Creatively, television is rooted in the past. The Simpsons executive producer James L. Brooks wrote for That Girl and The Andy Griffith Show in the mid-60s before creating Room 222 in 1969. In the 80s, long before Law & Order and Chicago Fire were ideas ripped from the headlines, Dick Wolf wrote for Hill Street Blues, which was created by Steven Bochco, who started on The Bold Ones in the early 70s. Now comes FX’s Atlanta, a new 10-episode serio-comedy from Donald Glover, a multi-hyphenate here as creator, producer and star, who delivers a series with a look, rhythm, language and sensibility that is a defiant, definitive, and wonderful break from the past.
About two cousins trying to launch a career in that city’s hip hop scene, it rolls across the screen like a new song with a fresh sound and beat that you turn up so you can listen harder. Though likely a VOD-first series with niche-like linear ratings, Atlanta is definitely worth turning up and watching harder. Stars Glover, Lakeith Lee Stanfield and Brian Tyree Henry. Premieres September 6, at 10 pm.
Kristen Bell and Ted Danson star in The Good Place, a new NBC comedy about a young woman who dies and finds herself in the place you want to spend eternity – and no one is more surprised than her. The show lends itself to quippy one-line summaries: This series is in a good place. It’s heavenly. Not only will it be a hit in this life, it will have a long afterlife. And they’re all accurate. Danson signed on before creator Mike Schur (Parks and Rec) even had a script, and Bell was ready to go after listening to a message from Schur that said, “I have this idea. It’s weird and I can’t get it out of my head. I really think I need to talk to you about it cause I really think it’s for you.” It’s quirky, pretty funny, and outrageously charming. Prepare to fall in love with Kristen Bell. With William Jackson Harper, Jameela Jamil, Manny Jacinto and D’Arcy Carden. Premieres with an hour-long sneak on September 19, at 10 pm, and then airs on Thursdays at 8:30.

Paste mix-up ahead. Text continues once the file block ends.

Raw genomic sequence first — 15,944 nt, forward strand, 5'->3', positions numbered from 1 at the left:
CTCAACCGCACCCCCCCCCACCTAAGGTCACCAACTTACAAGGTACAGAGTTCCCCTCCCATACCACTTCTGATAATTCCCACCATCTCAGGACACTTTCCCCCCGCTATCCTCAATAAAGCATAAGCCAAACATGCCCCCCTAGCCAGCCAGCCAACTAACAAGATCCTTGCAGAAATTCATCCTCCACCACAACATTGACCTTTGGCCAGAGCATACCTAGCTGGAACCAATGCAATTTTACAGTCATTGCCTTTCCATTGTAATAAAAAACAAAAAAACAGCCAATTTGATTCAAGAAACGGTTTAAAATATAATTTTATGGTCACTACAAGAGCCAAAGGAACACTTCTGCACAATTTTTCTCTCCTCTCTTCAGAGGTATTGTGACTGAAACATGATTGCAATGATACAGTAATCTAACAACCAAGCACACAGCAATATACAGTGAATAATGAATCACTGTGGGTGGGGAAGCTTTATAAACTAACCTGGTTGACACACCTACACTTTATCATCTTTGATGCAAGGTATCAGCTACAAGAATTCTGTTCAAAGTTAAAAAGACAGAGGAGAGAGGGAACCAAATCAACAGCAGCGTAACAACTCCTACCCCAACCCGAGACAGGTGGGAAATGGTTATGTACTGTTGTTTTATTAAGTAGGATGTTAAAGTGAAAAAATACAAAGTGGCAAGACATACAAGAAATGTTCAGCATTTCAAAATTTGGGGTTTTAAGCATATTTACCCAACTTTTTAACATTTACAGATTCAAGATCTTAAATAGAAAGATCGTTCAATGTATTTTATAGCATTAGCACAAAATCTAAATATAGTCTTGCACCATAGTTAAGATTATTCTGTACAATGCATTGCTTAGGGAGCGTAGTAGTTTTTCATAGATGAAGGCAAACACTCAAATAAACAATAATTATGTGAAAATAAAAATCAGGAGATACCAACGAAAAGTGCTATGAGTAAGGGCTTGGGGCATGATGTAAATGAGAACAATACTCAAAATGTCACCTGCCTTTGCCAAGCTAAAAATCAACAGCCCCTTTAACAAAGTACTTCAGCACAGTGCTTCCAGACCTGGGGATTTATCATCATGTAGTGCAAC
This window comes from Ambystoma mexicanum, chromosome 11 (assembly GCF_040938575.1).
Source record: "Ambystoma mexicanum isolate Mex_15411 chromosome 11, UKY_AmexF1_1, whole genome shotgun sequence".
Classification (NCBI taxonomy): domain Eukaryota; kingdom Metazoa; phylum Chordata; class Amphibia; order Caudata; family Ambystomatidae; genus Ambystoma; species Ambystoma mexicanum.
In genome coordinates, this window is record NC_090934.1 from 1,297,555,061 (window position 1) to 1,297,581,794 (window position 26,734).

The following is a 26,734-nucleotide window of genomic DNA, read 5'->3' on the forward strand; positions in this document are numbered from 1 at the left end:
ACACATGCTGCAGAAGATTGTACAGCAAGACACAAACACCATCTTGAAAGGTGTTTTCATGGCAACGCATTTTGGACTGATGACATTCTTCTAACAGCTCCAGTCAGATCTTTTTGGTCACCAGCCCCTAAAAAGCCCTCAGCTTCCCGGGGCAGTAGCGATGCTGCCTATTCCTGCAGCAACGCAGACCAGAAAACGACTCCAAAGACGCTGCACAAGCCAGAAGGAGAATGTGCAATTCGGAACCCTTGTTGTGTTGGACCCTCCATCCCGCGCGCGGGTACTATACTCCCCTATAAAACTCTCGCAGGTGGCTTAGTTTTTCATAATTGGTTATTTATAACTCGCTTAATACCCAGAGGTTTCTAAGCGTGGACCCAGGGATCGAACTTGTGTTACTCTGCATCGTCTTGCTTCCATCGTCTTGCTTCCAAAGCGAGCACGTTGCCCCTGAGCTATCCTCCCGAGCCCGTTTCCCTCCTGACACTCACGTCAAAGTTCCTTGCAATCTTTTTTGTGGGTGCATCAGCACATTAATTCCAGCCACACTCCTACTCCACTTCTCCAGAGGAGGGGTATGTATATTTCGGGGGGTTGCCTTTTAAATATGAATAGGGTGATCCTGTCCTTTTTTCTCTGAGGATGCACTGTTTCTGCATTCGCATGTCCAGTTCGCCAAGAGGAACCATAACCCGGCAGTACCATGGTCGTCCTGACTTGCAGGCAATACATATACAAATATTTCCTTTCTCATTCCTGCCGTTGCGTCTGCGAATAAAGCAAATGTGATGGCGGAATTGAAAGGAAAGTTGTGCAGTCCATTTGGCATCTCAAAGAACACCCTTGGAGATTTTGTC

You don’t have to be a baseball fan to enjoy Pitch, the new Fox series about the first woman to pitch in the major leagues. It’s from executive producer-creator Dan Fogelman, and like his other show, This Is Us for NBC, Pitch delivers an emotional fastball smack in the middle of the strike zone. In the pilot, lead Kylie Bunbury pulls off a complex role with an allure that makes you eager for her next start – er, episode two. A stellar supporting cast, with a bearded Mark-Paul Gosselaar, creates a formidable team. The show follows Rosewood on Thursday night and should be an empowering hour after that audience finishes ogling Morris Chestnut, but there is some considerable competition from NFL football and Chicago Med, so Pitch may be another series reliant on VOD. With Burnby, Gosselaar, Ali Larter, Mark Consuelos, Michael Beach, and Dan Lauria . Premieres September 22, at 9 pm.